Letter to the Editor published in The Brunswickan (Fredericton), 30 January 2006
Later this month, grad students will have the opportunity to join the Canadian Federation of Students (CFS). I firmly believe it is in their best interests to vote a resounding ‘Yes.’
The CFS represents students at universities and colleges across Canada, both graduate and undergraduate. It advocates for grants, rather than loans, and that tuition barriers to education should be reduced. It has encouraged student participation in the development of public policy, moving beyond lobbying by a small number of student leaders.
The CFS has as its ultimate goal the elimination of tuition barriers to education, favouring the European model of zero tuition, where education costs are born by governments as an investment in the future. The example of Ireland, which eliminated tuition fees in 1996 and is now celebrated as the economic ‘tiger’ of Europe, demonstrates the strength of this policy.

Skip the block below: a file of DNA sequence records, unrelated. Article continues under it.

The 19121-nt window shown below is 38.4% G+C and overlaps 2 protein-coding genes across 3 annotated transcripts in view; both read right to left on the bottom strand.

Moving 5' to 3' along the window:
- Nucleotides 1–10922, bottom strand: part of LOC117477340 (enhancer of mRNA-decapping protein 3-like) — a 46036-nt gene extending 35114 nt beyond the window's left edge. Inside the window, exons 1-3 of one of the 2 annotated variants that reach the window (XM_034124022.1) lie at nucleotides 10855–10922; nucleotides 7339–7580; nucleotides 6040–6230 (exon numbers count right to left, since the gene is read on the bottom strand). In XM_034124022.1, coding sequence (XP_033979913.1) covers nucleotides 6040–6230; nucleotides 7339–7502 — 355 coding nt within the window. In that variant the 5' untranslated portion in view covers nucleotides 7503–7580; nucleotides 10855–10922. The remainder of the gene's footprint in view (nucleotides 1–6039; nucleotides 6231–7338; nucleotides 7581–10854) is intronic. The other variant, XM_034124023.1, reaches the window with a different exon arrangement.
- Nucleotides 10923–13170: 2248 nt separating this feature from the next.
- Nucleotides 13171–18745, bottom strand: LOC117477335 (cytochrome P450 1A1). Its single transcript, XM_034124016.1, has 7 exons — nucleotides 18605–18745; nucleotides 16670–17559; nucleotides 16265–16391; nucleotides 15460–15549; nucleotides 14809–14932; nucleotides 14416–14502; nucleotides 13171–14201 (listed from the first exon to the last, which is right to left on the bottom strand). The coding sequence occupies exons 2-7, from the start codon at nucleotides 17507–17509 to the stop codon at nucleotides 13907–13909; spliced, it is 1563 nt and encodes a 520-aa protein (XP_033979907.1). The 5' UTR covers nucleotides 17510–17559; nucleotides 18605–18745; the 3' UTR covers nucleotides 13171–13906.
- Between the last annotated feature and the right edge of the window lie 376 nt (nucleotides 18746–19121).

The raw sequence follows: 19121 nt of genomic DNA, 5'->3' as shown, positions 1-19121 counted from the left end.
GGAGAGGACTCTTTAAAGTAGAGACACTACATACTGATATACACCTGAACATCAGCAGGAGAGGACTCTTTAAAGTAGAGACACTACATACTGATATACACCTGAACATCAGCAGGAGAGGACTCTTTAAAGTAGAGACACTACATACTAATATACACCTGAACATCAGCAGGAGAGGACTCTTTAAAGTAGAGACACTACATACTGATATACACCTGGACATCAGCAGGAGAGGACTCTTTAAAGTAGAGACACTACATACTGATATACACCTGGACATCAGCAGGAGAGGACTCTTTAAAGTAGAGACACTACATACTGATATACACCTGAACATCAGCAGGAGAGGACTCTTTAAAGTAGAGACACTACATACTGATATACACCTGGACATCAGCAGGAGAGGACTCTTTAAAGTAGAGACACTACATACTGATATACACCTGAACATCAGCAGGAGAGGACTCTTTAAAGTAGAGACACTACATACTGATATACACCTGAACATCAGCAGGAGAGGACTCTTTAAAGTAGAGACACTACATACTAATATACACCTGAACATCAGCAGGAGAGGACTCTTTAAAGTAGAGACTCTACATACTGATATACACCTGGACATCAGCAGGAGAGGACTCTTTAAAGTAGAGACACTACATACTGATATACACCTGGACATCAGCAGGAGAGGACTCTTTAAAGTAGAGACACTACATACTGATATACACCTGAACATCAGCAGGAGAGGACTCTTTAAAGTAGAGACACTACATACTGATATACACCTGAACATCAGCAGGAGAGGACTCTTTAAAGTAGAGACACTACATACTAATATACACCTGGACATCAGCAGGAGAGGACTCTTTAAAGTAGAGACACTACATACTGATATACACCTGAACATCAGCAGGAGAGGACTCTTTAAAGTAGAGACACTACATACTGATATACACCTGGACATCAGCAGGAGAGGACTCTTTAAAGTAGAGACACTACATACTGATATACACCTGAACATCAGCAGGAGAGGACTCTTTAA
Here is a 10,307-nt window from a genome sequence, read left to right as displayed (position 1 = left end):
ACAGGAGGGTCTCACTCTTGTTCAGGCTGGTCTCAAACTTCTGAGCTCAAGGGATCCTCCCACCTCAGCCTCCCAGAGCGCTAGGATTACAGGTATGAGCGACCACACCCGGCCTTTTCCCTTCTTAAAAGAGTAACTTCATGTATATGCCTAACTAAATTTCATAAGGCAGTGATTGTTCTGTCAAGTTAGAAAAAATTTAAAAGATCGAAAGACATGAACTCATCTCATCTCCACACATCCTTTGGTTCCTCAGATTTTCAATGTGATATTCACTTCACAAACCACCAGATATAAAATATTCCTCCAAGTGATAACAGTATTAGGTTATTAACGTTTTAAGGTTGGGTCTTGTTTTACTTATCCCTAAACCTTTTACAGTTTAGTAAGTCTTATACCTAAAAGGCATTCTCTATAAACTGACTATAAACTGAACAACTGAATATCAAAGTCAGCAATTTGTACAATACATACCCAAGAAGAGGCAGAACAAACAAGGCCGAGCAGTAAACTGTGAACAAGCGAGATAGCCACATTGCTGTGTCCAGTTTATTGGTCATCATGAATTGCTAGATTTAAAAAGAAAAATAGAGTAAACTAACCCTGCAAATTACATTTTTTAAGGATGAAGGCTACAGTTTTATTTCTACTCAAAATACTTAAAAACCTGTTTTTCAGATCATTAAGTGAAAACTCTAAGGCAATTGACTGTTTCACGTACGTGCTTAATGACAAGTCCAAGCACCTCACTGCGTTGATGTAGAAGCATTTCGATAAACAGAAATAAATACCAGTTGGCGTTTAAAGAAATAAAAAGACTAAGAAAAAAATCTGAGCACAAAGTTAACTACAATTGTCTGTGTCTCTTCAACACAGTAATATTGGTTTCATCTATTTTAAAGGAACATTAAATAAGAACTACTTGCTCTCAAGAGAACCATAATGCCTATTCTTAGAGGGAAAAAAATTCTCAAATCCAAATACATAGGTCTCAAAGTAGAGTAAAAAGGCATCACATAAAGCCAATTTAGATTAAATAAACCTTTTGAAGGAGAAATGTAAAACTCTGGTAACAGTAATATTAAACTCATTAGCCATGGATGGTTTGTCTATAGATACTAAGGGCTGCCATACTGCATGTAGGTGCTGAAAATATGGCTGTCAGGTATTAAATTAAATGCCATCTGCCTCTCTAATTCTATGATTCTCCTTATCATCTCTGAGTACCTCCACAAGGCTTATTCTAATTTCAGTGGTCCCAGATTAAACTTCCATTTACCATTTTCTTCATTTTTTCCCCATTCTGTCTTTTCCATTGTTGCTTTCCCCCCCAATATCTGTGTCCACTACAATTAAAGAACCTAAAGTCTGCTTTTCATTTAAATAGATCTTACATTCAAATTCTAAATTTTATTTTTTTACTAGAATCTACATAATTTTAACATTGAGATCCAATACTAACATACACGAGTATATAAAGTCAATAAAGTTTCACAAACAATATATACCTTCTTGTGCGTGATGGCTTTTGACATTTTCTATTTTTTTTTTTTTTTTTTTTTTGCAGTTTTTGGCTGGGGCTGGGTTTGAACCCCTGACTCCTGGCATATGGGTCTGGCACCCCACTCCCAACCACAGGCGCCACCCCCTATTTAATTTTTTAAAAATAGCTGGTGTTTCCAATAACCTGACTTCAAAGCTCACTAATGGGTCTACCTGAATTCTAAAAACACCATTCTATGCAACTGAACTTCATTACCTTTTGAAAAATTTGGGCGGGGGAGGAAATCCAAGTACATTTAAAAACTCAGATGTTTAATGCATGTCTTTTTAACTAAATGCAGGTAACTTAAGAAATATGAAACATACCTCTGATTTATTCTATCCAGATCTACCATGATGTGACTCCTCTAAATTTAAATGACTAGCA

Some people might tell you the CFS is the wrong choice for grad students, that they are better off remaining independent or affiliating with other organizations. The flaw in this argument is that students need more unity, not less. ‘Divide and conquer’ has always weakened the student movement in Canada. The small amount of dues paid annually to CFS pales in comparison to potential cost savings on tuition and other expenses. If Canadian students can achieve unity in one organization, there is real hope for the future.
Unlike other student organizations in Canada, the CFS derives its mandate from a democratic referendum vote of every student on each member campus. The roots of the CFS are deep, extending back to the National Union of Students of the 1960s, and is has a proud record defending the rights of women and minority groups. In recent years, opponents of affordable education have sought to weaken the CFS, creating splinter groups that take a soft stance in the face of funding cuts. The reason is obvious: without the CFS, powerholders have a much easier time cutting funding, raising tuition fees, and pursuing a top-down model of education.
I hope UNB grad students do their own research and put their best interests first in this referendum. I hope they vote for unity with students across Canada by voting ‘YES’ for the CFS. Spread the word, and remember to vote on February 20 to 22.
Ben Isitt is a PhD student in the department of history.